All of the practitioners to whom we spoke rely heavily on the fitting guide. Dr. Corte notes that this fitting guide is very similar to the one for B+L Ultra for Presbyopia except that you need to account for patients’ astigmatism. “Honestly, just follow the fitting guide,” he says. “In cases in which I don’t have the particular lens that I need in office, I put the corresponding Ultra for Astigmatism lens on their eye to evaluate how the lens settles. This helps streamline the lenses that I need to order for maximum success.”
Dr. Schaeffer agrees that the fitting process is very similar to the other B+L Ultra lenses. “The fitting process is very straightforward, with small tweaks to the lens making a big difference for our patient outcomes,” he says. “Only rarely do we need to use more than two lens changes from the original selection when following the fit guide.”
Dr. Wruble says that she fits the lens straight from refraction. “Distance is pretty spot on, and for near, I usually bump up to the high add for patients +1.75D and over,” she says. “I find that patients also experience less glare while driving at night with the astigmatism corrected.”
How has the B+L Ultra Multifocal for Astigmatism lens helped with troubleshooting for particular patients? Tell us about any success stories in that regard.
Setting proper expectations is half the battle when fitting patients into the B+L Ultra Multifocal for Astigmatism contact lens. “We like to tell our patients who are wearing the lens for the first time that today will be the worst that their vision should be in the lenses,” says Dr. Schaeffer.
One of his patients had monovision contact lenses but wasn’t thrilled with his vision. “We had attempted several different lenses trying to get his prescription right over the years, but we had to settle where we were,” he said. “We put on the [B+L Ultra Multifocal for Astigmatism] lenses in the office, and he was floored. He was beyond thrilled to be able to see his computer, his phone, and in the distance within a few minutes of the lenses settling.”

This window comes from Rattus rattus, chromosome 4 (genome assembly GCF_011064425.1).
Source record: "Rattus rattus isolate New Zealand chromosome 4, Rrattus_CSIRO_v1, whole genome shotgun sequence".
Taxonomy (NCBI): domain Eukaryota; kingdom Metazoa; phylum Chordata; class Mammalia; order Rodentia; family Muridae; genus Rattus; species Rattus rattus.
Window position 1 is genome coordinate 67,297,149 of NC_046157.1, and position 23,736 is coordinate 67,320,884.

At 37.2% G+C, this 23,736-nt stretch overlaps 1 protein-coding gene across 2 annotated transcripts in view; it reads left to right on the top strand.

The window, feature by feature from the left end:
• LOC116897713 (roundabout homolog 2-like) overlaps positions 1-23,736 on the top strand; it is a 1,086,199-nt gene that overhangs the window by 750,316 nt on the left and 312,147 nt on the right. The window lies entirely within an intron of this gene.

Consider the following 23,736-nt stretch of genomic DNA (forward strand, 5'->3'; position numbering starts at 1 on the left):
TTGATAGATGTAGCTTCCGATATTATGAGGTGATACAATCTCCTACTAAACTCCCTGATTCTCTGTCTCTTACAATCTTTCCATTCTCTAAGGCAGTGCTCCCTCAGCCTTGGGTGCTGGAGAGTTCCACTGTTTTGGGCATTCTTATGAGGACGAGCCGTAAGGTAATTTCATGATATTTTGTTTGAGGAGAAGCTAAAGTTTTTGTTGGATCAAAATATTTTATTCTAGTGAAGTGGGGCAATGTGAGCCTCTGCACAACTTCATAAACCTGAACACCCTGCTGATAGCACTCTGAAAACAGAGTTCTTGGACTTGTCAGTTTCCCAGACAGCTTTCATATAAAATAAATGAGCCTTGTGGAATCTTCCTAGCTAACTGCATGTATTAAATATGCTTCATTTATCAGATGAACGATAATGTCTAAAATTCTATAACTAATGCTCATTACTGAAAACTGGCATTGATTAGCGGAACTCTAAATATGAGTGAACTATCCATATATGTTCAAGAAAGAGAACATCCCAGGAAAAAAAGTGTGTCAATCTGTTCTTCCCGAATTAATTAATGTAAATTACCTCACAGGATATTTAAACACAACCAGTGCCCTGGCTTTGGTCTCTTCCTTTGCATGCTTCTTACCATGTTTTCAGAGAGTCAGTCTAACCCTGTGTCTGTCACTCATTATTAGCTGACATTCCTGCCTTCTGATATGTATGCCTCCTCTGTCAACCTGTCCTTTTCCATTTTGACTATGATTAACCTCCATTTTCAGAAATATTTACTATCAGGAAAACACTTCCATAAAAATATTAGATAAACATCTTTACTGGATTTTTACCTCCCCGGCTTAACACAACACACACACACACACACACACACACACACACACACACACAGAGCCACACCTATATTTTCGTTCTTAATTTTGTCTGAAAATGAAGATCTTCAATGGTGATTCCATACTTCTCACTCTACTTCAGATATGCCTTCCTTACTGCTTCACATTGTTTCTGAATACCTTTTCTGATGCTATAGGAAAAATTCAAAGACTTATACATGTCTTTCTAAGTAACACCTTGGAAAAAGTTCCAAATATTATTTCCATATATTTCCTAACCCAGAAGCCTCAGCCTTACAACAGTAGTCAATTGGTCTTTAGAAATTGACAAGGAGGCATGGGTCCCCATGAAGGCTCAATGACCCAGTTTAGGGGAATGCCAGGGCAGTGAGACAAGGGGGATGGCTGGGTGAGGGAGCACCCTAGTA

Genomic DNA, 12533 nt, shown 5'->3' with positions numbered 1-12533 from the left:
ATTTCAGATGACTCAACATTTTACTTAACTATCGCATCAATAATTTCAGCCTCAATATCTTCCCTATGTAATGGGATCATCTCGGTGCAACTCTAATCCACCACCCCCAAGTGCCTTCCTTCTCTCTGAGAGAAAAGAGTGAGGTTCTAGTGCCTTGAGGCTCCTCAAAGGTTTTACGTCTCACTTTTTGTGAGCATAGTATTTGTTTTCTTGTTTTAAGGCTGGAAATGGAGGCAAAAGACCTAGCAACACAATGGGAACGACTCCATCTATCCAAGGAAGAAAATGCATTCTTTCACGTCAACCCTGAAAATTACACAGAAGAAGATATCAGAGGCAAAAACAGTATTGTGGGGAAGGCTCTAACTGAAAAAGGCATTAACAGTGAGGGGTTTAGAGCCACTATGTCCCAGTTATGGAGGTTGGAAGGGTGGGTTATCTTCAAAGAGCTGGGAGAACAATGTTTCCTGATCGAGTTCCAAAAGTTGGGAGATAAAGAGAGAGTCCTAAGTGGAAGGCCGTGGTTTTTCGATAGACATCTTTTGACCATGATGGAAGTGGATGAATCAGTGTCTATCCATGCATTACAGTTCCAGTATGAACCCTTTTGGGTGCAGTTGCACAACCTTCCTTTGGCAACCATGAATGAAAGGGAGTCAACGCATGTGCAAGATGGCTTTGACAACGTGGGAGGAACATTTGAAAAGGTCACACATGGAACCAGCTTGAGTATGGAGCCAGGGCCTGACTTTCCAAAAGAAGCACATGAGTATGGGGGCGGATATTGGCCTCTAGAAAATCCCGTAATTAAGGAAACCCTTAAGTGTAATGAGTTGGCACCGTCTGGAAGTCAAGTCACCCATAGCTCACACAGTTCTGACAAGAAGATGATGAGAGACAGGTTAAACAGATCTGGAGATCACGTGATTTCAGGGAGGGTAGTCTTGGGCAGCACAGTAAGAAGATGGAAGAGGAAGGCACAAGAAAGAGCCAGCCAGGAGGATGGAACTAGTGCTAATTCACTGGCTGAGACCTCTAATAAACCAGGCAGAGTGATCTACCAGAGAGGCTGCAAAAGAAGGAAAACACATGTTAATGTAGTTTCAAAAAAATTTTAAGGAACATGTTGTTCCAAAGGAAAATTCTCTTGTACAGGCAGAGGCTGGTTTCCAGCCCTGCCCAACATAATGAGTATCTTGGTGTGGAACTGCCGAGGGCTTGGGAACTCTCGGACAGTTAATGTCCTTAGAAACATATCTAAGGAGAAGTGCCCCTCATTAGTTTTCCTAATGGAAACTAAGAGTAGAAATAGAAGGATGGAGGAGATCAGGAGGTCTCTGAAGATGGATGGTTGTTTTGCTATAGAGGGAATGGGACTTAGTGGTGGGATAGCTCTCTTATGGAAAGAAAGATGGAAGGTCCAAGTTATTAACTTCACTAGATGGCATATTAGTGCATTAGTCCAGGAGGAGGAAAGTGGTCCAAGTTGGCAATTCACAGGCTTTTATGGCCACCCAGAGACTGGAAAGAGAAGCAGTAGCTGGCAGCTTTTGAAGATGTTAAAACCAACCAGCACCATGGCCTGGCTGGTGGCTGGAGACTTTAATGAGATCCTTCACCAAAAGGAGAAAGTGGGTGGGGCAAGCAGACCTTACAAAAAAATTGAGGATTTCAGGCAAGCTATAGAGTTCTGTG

Personal experience helps Dr. Chu realistically set patients’ expectations. “I am currently wearing the product myself, so I am able to tell my patients what to expect during the initial fitting and what to expect during their trial period,” she says. “The success rate will increase simply because potential issues become non-issues to patients when they are discussed at the initial visit.”
Dr. Chu tells of a patient who is a mechanic and a long-time toric contact lens wearer. When presbyopia set in a few years ago, he struggled with the idea of putting readers over his contact lenses and having them made into safety glasses. And because binocular vision was of great importance, a monovision fit was not an option. So, she introduced this lens at his annual exam. “He appeared slightly hesitant, but when I brought him back into my exam room after he sat in my waiting room for 10 minutes with the initial pair of lenses, I was greeted with a big smile—a smile that I have come to know well from other patients fitted in the same lens,” she says. “Not only did the patient report good physical comfort, but the vision was outstanding. He was able to achieve 20/20 at distance and 20/20 at near without needing any readers.
“A week later at his follow-up visit, the patient was excited to report that the contact lenses made him feel young again. He was able to freely position his head at work and not feel compromised as he was by previous options that were constant reminders that he was aging,” Dr. Chu continued. “This success story is just one example of many at our office, because you can replace ‘mechanic’ with ‘dentist,’ ‘engineer,’ ‘retiree,’ ‘homemaker,’ ‘teacher,’ etc.”
According to Dr. Wruble, her best patient thus far is a hyperopic esotropic patient who wears glasses the majority of the time because she struggles with depth perception. “She has worn part-time monovision contact lenses for years, but admits that she has hit her garage with her car because she could not judge the distance. We had her in distance-only contact lenses for a while, and she would ask people to read the menu for her at restaurants when she forgot her readers,” recounts Dr. Wruble. “These lenses allow her to wear contact lenses full time and to have great depth perception,” she continues. “She can now park her car and see her food when she eats.” CLS